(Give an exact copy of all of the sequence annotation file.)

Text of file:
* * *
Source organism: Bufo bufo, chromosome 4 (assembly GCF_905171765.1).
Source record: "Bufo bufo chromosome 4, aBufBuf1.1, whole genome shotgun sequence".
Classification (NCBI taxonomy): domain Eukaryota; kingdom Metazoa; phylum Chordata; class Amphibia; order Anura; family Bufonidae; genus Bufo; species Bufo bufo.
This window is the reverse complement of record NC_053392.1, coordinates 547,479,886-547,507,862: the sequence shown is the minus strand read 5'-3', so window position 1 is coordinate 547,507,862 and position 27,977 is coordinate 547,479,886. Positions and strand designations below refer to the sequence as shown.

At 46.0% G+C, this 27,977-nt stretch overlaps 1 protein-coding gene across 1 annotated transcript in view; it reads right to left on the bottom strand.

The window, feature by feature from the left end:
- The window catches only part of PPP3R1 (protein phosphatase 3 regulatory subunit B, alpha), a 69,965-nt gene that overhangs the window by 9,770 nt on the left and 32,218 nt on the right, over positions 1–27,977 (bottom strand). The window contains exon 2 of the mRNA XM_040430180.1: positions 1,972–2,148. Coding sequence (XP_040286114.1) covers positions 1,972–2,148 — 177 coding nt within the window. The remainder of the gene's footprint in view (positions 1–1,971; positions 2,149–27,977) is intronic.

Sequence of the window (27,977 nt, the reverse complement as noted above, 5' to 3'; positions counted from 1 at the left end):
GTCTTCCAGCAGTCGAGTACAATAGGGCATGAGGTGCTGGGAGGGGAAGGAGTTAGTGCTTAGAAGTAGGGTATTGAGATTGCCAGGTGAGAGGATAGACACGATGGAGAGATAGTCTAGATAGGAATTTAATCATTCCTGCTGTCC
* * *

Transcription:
Source organism: Bufo bufo, chromosome 4 (assembly GCF_905171765.1).
Source record: "Bufo bufo chromosome 4, aBufBuf1.1, whole genome shotgun sequence".
Classification (NCBI taxonomy): domain Eukaryota; kingdom Metazoa; phylum Chordata; class Amphibia; order Anura; family Bufonidae; genus Bufo; species Bufo bufo.
This window is the reverse complement of record NC_053392.1, coordinates 547,479,886-547,507,862: the sequence shown is the minus strand read 5'-3', so window position 1 is coordinate 547,507,862 and position 27,977 is coordinate 547,479,886. Positions and strand designations below refer to the sequence as shown.

At 46.0% G+C, this 27,977-nt stretch overlaps 1 protein-coding gene across 1 annotated transcript in view; it reads right to left on the bottom strand.

The window, feature by feature from the left end:
- The window catches only part of PPP3R1 (protein phosphatase 3 regulatory subunit B, alpha), a 69,965-nt gene that overhangs the window by 9,770 nt on the left and 32,218 nt on the right, over positions 1–27,977 (bottom strand). The window contains exon 2 of the mRNA XM_040430180.1: positions 1,972–2,148. Coding sequence (XP_040286114.1) covers positions 1,972–2,148 — 177 coding nt within the window. The remainder of the gene's footprint in view (positions 1–1,971; positions 2,149–27,977) is intronic.

Sequence of the window (27,977 nt, the reverse complement as noted above, 5' to 3'; positions counted from 1 at the left end):
GTCTTCCAGCAGTCGAGTACAATAGGGCATGAGGTGCTGGGAGGGGAAGGAGTTAGTGCTTAGAAGTAGGGTATTGAGATTGCCAGGTGAGAGGATAGACACGATGGAGAGATAGTCTAGATAGGAATTTAATCATTCCTGCTGTCC